more or less equal parts salt and sugar, although less than the liquid 
amounts. You gotta taste it constantly.  A couple of bay leaves, some 
black peppercorns, some whole cloves.  Cut the cauliflower into equal
sized florets and slice some carrots and celery.  Put all the vegetables
in the pot of pickling liquid, making sure it's all covered.  If not, add
 water until it is.  Some recipes have you boiling the pickling liquid 
separately, and blanching the vegetables in another pot.  Let's wash
one less pot and still end up with a great product, shall we?  Bring
the pot to a boil, cover it, turn off the heat, and let it sit to steep.
And if you do it outside on the gas grill, the house won't smell like
a pickle factory.  According to my wife, not me.

When the pot is cooler to the touch, spoon out the vegetables into
an old jar, then pour the liquid in until full.  Twist on cap and...done.
It must be refrigerated; you can't set it on the shelf of the root cellar.
Don't worry.  This stuff won't last too long.  You'll be standing in front
of the open fridge door in your underwear, eating this stuff straight
out of the jar at 2 in the morning.  I guarantee.

Friday, February 24, 2012

Simple and Good

Another simple but good dinner.  Pot Roast with Hoisin, Red Wine,
Leeks, and Mushrooms.  Plopped on a bed of default Quinoa, and
Brussels Sprouts with Baby Carrots on the side.  Much Spanish wine
and Prosecco accompanied the dinner.  A multi-cultural affair.

Sunday, February 19, 2012


I'm proud to see one of my fellow blogmeisters cooking his heart
out and posting a photo of the dish.  And the fact that he's a 
sailblogger makes it even more special.  Salmon with fresh dill,
quinoa (my favorite) with carrots, celery, and sliced almonds, and
sauteed zucchini and yellow squash, with butter and grated 
parmesan.  Hey, that looks like my kitchen table!

Tuesday, February 14, 2012

Eye Heart My Wife

And I cooked some of her absolute most favorite food.  We typically
don't go out for dinner on Valentine's Day.  It stems from my having
to work that night for the past 30+ years.  I swore if I ever was off,
we'd spend the night at home, and I'd spend half the money and make
something twice as good.  Seared sea scallops with asparagus,
leeks, and fingerling potatoes enveloped in cream, dill, and lemon.

I did some sesame-crusted seared tuna, sliced and served with 
wasabi and soy to start.  Oh, and a scoop of Guacamole on the 
side.  The tuna could've been a little more rare, but it was super 
fresh and tender so no big deal. There's tuna leftover for my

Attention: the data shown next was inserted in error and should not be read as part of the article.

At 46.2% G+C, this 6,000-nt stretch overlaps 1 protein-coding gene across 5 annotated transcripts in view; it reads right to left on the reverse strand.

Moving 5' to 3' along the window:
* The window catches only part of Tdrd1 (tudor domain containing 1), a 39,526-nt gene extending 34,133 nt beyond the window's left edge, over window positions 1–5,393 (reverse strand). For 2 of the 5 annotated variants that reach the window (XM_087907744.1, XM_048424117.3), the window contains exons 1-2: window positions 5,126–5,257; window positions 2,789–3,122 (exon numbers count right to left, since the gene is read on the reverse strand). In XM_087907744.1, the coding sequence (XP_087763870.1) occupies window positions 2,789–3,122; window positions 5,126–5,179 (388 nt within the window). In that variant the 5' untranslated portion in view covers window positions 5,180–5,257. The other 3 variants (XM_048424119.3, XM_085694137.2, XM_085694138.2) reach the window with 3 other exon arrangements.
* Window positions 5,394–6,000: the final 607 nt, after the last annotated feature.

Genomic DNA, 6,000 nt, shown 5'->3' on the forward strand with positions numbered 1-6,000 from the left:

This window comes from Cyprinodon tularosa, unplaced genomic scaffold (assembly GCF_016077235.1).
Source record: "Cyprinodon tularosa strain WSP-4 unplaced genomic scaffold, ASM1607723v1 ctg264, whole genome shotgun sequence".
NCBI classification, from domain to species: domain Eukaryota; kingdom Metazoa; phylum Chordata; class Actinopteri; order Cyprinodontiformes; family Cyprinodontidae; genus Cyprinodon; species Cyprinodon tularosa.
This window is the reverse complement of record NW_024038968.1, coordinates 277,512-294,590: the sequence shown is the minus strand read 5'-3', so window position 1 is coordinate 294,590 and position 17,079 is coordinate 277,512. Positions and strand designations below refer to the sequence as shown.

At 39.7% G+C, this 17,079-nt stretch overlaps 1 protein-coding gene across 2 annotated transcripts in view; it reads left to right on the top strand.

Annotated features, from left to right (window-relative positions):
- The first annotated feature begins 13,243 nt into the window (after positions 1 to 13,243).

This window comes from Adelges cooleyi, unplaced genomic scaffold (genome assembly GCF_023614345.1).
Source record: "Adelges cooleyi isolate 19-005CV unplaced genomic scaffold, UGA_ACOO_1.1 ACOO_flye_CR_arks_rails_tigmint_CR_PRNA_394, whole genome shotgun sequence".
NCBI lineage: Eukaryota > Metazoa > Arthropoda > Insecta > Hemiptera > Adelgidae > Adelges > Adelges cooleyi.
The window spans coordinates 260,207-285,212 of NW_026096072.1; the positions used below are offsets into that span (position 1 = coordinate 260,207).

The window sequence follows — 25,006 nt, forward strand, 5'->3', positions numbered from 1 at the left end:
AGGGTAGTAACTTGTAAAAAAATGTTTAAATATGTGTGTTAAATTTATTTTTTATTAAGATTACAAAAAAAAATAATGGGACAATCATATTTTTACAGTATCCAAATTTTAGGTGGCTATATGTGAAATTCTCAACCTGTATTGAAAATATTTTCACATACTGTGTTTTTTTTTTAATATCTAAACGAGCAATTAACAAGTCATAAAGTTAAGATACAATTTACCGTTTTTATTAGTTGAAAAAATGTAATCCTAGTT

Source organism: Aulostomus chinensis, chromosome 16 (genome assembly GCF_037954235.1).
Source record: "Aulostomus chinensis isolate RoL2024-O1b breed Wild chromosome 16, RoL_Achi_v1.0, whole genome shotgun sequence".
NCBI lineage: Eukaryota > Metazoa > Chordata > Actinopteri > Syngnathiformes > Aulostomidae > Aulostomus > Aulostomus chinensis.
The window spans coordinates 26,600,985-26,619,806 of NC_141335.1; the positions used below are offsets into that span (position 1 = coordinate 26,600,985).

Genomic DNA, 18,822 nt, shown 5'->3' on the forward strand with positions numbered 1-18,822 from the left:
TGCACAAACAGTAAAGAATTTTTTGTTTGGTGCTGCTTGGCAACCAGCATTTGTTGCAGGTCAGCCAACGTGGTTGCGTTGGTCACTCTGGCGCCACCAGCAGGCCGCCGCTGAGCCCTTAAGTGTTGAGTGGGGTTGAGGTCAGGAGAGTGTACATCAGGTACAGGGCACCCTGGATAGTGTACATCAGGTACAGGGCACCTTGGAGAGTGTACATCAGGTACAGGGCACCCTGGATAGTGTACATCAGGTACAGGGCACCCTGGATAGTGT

wife's lunch tomorrow, as well as scallops and the vegetable 
melange. Co-workers will be craning over to inquire.

Wednesday, February 1, 2012

On The Lamb

A couple weeks ago I was in Manhattan to pick up a book I 
had ordered from St. Mark's Bookstore in the East Village.
  Knowing that a mere 2 blocks away was a little noodle shop
 I'd seen on several foodie shows, my visit had 2 objectives:  
pick up the Joe Beef cookbook, and have this spicy cumin lamb 
that has been occupying my thoughts ever since seeing weird
 Mo Rocca featuring it on the Cooking Channel. 

Xian Famous Foods is the place, where among other things, 
you can have a salad made of Lamb's face. They had me at 
salad of Lamb's face. I like it when the entire menu is in photos
 on the wall.  I'd love to know what animal part will make up an
order of L2.  Under the menu were all kinds of 'rules' signage,
about not placing orders until your entire party is present, 
not sitting down until your entire party has ordered, no eating
until your entire party has sat down (joke), etc.  There is 
seating for 12, with three small square deuces and a 
groaning board along the wall for 6 underneath the menu.   

At one point, I was the only non-Chinese person
in the place - usually a good sign.  So there was a stretch
where I didn't hear a word of English, and it almost sounded
like the woman behind the counter was reprimanding the other
customers.  When my food was ready, I got up, grabbed my
tray, and sat back down.  These other folks were up and down 
at her beckoning, going back and forth with different plates and
utensils, expressionless and not saying a word.  They must just know
 the right way to order.  I was happy not to have to get up again.

I went with the spicy cumin lamb burger that I'd heard so much 
about.  It was everything I imagined:  tender shredded lamb with a
cumin-chile type sauce, served on a soft but crunchy-on-the-outside
bun.  Bourdain loved it and so did I.  The spicy cumin lamb soup
with hand-ripped noodles was good, but could have contained more
meat.  The broth was amazing (I'm a broth fiend), and the spice level 
was right on, but the noodles were kind of doughy, like any fresh
pasta I have ever attempted to make.  It was well worth the walk,
however, and I'll go again with lamb treasures soup (yep), and spicy
tingly lamb face salad on my mind.